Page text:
He sat opposite me, still smiling, with a few more kgs on than I remember and no longer a biker. He had been cycling so long that if you mentioned his name, let’s call him Michael (it’s his real name) I could only picture him on his bike or standing with a clipboard and a stop watch. Michael was that guy, full of passion for cycling and wanting to encourage others into his world of joy by organising races and introduction spins. I was always impressed by his energy for the sport. He gave the newcomers an extra long handicap in races to envelope and share out victory.
Lives change and demands on time change and routines change, and Michael just stopped biking. He disappeared off the mountain…and I wouldn’t accept that you just wake up one morning, or over a period of a hundred sunrises and don’t pedal. So I quizzed him.
Why? Don’t you miss it?
And only afterwards I realised I was being both too abrupt and nosey, as cycling is such a big part of my own identification. I would be but an indoor plant without the pot. Soil leaking onto the carpet, ugly roots exposed and a beautiful wife shouting at me for getting in the road and creating a mess.
Cycling completes me. It keeps me socially, physically and mentally happy.
In 2007 after dropping out of a stage race, 4 days in, I was disillusioned and packed cycling. I thought there was more to life. So I bought a canoe and then another. I wasn’t a great swimmer or a canoeist, and very nearly drowned, a lot. The boats were replaced by a cutting edge recurve archery set and decided to try to attain international level. I set up a 70-meter target and fired thousands of arrows and walked that 70 meters to retrieve the arrows until the grass was worn into a trench. A trench of shame and boredom. Archery on your own is shit. It is like sitting, lonely, at a bar when there is a birthday party behind you and the sound of laughter and desire to be included makes you cry. I felt my life was missing something, and firing arrows at a dot and being told you missed me by that dot, 6 times a minute, isn’t positive. Being cold and nearly dead in a river wasn’t it either. There wasn’t anything else to life. The life I had was it. It was cycling and I missed it. When two mates asked me to go for a spin- I was out the shed door on a Mountain bike with a flat rear shock like a puppy off its lead.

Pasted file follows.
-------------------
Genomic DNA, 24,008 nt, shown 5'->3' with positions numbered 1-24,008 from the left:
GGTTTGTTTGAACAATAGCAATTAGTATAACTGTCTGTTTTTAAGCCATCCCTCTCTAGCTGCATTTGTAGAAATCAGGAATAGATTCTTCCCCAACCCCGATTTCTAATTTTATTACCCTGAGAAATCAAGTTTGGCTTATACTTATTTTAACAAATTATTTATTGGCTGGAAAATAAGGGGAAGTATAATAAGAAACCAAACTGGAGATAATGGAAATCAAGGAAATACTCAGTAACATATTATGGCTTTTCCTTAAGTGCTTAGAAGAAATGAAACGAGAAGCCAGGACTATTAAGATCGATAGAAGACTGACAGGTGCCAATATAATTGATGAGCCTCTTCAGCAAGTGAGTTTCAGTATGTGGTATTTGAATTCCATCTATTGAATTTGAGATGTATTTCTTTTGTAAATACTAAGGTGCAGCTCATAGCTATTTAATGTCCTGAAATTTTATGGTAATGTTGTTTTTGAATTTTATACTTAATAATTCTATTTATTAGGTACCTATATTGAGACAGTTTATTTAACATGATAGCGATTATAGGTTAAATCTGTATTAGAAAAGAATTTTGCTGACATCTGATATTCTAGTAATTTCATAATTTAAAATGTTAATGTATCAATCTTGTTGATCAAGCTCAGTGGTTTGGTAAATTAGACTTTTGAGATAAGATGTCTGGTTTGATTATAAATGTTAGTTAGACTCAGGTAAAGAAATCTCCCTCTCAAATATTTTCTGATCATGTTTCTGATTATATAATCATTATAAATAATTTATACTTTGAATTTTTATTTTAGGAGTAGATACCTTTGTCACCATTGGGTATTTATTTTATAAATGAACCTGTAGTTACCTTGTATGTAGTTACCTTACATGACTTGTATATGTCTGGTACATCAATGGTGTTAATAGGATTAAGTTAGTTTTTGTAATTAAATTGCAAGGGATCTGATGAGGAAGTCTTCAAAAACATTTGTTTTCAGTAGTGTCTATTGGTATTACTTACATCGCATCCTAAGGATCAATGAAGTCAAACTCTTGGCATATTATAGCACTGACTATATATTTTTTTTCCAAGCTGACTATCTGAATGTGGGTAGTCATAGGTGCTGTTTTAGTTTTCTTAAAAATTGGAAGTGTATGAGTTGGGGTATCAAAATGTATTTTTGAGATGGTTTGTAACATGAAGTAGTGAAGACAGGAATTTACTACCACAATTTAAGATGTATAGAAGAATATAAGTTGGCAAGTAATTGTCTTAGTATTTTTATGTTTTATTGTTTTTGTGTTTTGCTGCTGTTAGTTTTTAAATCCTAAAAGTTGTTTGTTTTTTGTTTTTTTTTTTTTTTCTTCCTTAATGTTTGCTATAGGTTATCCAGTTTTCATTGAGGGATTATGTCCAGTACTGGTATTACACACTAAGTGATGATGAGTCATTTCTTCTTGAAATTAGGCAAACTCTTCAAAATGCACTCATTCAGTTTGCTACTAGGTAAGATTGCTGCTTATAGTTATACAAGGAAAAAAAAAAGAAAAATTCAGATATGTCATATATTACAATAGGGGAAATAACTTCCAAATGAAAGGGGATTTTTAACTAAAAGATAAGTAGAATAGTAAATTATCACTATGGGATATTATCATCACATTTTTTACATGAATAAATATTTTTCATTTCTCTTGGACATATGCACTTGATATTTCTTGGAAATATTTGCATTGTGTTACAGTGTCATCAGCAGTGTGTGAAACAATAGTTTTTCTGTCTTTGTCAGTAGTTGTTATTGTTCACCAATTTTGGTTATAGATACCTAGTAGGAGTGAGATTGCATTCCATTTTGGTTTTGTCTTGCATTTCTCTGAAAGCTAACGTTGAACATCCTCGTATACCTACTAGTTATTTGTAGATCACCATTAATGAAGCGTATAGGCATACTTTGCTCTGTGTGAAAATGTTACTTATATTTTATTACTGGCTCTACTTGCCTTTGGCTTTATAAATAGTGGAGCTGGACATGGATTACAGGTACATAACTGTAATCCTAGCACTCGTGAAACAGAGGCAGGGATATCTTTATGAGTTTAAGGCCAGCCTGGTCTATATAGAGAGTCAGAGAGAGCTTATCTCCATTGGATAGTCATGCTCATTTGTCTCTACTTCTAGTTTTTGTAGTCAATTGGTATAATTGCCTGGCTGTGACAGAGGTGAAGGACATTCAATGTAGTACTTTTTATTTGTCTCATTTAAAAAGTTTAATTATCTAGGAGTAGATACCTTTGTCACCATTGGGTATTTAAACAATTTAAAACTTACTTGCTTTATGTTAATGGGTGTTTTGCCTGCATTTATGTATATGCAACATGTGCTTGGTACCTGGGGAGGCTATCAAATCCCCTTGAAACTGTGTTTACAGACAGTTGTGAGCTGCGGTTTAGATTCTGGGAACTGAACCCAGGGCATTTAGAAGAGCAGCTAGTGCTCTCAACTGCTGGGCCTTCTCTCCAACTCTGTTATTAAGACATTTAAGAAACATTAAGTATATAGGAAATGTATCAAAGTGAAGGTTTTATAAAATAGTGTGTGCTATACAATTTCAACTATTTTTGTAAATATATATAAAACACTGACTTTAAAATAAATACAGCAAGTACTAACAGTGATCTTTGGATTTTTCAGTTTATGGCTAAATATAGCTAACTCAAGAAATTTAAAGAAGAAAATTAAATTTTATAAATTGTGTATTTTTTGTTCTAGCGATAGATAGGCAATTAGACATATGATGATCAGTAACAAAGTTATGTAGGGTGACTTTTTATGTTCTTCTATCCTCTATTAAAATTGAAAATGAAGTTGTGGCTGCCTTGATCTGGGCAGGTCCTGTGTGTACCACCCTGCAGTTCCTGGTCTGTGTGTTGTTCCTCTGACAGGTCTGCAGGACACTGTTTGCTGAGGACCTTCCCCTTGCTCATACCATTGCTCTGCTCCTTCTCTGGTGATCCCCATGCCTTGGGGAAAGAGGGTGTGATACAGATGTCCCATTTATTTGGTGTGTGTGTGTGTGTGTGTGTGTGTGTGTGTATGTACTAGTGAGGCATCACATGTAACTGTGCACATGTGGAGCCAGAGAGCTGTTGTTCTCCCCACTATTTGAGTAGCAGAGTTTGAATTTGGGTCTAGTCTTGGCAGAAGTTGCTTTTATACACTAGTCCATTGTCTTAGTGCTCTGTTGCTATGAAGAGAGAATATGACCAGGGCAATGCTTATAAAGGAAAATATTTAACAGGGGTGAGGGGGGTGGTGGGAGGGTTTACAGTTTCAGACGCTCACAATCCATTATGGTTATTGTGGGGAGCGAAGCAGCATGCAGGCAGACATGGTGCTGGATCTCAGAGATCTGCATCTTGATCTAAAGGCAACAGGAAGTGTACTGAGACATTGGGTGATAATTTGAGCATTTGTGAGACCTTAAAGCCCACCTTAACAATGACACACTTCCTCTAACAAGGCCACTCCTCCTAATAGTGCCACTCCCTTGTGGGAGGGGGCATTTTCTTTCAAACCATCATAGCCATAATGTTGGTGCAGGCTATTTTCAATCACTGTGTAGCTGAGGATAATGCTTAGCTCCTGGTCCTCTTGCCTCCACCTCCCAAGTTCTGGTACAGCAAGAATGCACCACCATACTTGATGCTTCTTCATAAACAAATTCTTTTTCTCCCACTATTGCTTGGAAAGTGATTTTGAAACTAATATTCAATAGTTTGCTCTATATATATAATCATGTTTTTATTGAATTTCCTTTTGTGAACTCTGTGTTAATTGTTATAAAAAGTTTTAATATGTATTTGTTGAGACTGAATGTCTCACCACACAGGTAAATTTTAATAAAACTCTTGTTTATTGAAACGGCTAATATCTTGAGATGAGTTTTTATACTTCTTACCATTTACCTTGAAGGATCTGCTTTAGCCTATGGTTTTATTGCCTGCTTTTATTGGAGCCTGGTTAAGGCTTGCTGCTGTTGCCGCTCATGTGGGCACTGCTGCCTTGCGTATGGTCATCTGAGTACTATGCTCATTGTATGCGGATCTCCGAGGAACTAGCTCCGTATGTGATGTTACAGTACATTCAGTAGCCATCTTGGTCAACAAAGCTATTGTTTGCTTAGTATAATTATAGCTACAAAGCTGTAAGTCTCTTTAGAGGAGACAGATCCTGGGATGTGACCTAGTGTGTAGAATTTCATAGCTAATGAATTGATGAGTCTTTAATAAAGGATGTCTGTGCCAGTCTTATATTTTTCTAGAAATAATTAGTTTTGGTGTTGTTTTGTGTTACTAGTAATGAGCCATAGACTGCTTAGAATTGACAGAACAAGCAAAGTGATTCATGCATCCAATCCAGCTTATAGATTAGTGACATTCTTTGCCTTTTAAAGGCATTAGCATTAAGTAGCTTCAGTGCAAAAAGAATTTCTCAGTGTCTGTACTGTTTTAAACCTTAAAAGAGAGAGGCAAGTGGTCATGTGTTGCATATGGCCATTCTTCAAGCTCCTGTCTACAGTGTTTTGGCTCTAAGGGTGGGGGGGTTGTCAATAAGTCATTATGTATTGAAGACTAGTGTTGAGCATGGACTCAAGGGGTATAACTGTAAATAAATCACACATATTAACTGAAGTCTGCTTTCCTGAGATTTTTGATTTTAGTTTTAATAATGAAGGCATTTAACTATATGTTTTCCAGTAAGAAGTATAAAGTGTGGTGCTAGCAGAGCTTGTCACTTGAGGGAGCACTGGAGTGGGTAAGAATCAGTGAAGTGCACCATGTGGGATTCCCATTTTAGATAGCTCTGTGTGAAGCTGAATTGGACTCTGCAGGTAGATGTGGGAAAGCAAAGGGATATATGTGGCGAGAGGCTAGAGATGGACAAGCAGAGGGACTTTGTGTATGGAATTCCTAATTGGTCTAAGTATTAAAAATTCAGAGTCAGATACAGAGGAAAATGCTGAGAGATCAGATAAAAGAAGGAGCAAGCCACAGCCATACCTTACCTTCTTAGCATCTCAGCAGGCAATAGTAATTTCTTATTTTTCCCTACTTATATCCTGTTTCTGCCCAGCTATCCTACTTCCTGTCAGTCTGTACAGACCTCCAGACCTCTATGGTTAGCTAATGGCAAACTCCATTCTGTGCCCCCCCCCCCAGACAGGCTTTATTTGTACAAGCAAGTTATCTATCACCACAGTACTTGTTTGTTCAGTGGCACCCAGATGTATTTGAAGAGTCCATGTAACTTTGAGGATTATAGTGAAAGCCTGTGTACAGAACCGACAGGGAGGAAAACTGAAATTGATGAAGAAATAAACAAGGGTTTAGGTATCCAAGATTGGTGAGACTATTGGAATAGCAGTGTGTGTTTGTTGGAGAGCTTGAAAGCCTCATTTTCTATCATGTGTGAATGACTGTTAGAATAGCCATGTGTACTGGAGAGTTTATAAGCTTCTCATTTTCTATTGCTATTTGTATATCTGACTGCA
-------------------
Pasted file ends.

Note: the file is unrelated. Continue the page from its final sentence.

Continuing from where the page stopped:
During that period I wasn’t cycling and someone asked what do you do? I never said I was Robin Hood once. “I used to do a bit of cycling.” I wonder does Michael miss identifying with us awesome bikers? I used to look at passing cyclists in this dark period in the way Cinderella’s sisters stared at Glass slipper emporiums.
My efforts to convince him back in the saddle were fervent. What do you do with your weekends now? How do you keep healthy? Do you not miss the friendship? All the questions I listened back were the reasons we all cycle. Transport, freedom, nature, speed, competition, belonging.
Living our best life.
Solutions exist for the negative aspects of cycling,
Traffic? Go gravel (it isn’t a fad – joy, forests, mud and speed)
Fitness? Go electric assist or shorter or flatter.
Nob in the local cycling club? Tell them they are a nob, they will change or avoid you- simples. (Or tell another club member, it will get to them just as fast. Cycling clubs are the only place in the universe where sound travels faster than light.)
I don’t know if Michael will get back on his bike(s). His partner told me they are still there. Deflated. We both hope he does.
We were never close friends, you would see him on the trails and stop for a chat. I do have his number and I should ring him to go for a spin. Not sure if I will. There are Michaels everywhere. You know a Michael. People who for whatever life has thrown at them have stopped cycling. Us, who still bike and daily/weekly, on the return from the ride, notice the positive life affirming affect it has on us. We should give the Michaels a text to see if they want to go for a short spin, to the coffee shop, for a catch-up, on a dry day.
Both will feel better.